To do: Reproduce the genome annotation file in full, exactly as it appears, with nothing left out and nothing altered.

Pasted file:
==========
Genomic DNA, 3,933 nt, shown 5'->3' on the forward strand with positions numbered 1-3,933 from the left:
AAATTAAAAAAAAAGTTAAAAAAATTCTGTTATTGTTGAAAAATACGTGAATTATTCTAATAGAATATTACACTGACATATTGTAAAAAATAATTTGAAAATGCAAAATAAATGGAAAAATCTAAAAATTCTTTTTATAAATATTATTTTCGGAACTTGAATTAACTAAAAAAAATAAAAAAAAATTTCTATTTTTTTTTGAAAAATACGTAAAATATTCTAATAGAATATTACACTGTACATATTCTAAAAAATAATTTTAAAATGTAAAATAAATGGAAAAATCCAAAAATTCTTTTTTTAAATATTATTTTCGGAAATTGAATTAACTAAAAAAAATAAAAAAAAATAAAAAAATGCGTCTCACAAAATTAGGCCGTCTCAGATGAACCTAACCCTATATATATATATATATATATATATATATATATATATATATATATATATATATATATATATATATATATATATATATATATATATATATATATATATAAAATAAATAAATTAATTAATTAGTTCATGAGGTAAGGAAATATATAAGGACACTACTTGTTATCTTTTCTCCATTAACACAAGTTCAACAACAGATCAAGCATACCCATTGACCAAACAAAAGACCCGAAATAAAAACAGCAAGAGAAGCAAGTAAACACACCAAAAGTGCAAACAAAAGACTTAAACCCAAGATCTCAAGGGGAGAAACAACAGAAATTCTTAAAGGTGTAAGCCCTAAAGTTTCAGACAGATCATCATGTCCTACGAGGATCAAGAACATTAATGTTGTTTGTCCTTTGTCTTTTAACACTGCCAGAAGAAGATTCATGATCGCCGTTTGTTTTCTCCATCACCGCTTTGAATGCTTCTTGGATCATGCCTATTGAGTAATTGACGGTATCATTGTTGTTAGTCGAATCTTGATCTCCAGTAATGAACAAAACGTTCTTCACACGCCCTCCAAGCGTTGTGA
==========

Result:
Genomic DNA, 3,933 nt, shown 5'->3' on the forward strand with positions numbered 1-3,933 from the left:
AAATTAAAAAAAAAGTTAAAAAAATTCTGTTATTGTTGAAAAATACGTGAATTATTCTAATAGAATATTACACTGACATATTGTAAAAAATAATTTGAAAATGCAAAATAAATGGAAAAATCTAAAAATTCTTTTTATAAATATTATTTTCGGAACTTGAATTAACTAAAAAAAATAAAAAAAAATTTCTATTTTTTTTTGAAAAATACGTAAAATATTCTAATAGAATATTACACTGTACATATTCTAAAAAATAATTTTAAAATGTAAAATAAATGGAAAAATCCAAAAATTCTTTTTTTAAATATTATTTTCGGAAATTGAATTAACTAAAAAAAATAAAAAAAAATAAAAAAATGCGTCTCACAAAATTAGGCCGTCTCAGATGAACCTAACCCTATATATATATATATATATATATATATATATATATATATATATATATATATATATATATATATATATATATATATATATATATATATATATATATATAAAATAAATAAATTAATTAATTAGTTCATGAGGTAAGGAAATATATAAGGACACTACTTGTTATCTTTTCTCCATTAACACAAGTTCAACAACAGATCAAGCATACCCATTGACCAAACAAAAGACCCGAAATAAAAACAGCAAGAGAAGCAAGTAAACACACCAAAAGTGCAAACAAAAGACTTAAACCCAAGATCTCAAGGGGAGAAACAACAGAAATTCTTAAAGGTGTAAGCCCTAAAGTTTCAGACAGATCATCATGTCCTACGAGGATCAAGAACATTAATGTTGTTTGTCCTTTGTCTTTTAACACTGCCAGAAGAAGATTCATGATCGCCGTTTGTTTTCTCCATCACCGCTTTGAATGCTTCTTGGATCATGCCTATTGAGTAATTGACGGTATCATTGTTGTTAGTCGAATCTTGATCTCCAGTAATGAACAAAACGTTCTTCACACGCCCTCCAAGCGTTGTGA